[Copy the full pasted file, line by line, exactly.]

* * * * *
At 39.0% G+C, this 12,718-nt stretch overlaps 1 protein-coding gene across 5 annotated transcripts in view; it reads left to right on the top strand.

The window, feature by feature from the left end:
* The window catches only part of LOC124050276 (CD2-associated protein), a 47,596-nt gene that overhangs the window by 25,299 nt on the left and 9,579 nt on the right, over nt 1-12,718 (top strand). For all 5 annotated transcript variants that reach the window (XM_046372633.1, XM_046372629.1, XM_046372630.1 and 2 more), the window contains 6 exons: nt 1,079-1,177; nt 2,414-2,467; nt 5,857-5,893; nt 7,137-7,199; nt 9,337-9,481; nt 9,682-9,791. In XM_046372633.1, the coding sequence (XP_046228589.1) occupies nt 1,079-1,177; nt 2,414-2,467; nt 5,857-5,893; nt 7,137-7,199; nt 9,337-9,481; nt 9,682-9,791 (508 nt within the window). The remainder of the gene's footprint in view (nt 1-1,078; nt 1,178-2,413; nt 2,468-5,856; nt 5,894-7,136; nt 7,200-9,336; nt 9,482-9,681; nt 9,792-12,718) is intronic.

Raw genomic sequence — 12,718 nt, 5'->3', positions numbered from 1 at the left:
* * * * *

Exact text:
At 39.0% G+C, this 12,718-nt stretch overlaps 1 protein-coding gene across 5 annotated transcripts in view; it reads left to right on the top strand.

The window, feature by feature from the left end:
* The window catches only part of LOC124050276 (CD2-associated protein), a 47,596-nt gene that overhangs the window by 25,299 nt on the left and 9,579 nt on the right, over nt 1-12,718 (top strand). For all 5 annotated transcript variants that reach the window (XM_046372633.1, XM_046372629.1, XM_046372630.1 and 2 more), the window contains 6 exons: nt 1,079-1,177; nt 2,414-2,467; nt 5,857-5,893; nt 7,137-7,199; nt 9,337-9,481; nt 9,682-9,791. In XM_046372633.1, the coding sequence (XP_046228589.1) occupies nt 1,079-1,177; nt 2,414-2,467; nt 5,857-5,893; nt 7,137-7,199; nt 9,337-9,481; nt 9,682-9,791 (508 nt within the window). The remainder of the gene's footprint in view (nt 1-1,078; nt 1,178-2,413; nt 2,468-5,856; nt 5,894-7,136; nt 7,200-9,336; nt 9,482-9,681; nt 9,792-12,718) is intronic.

Raw genomic sequence — 12,718 nt, 5'->3', positions numbered from 1 at the left: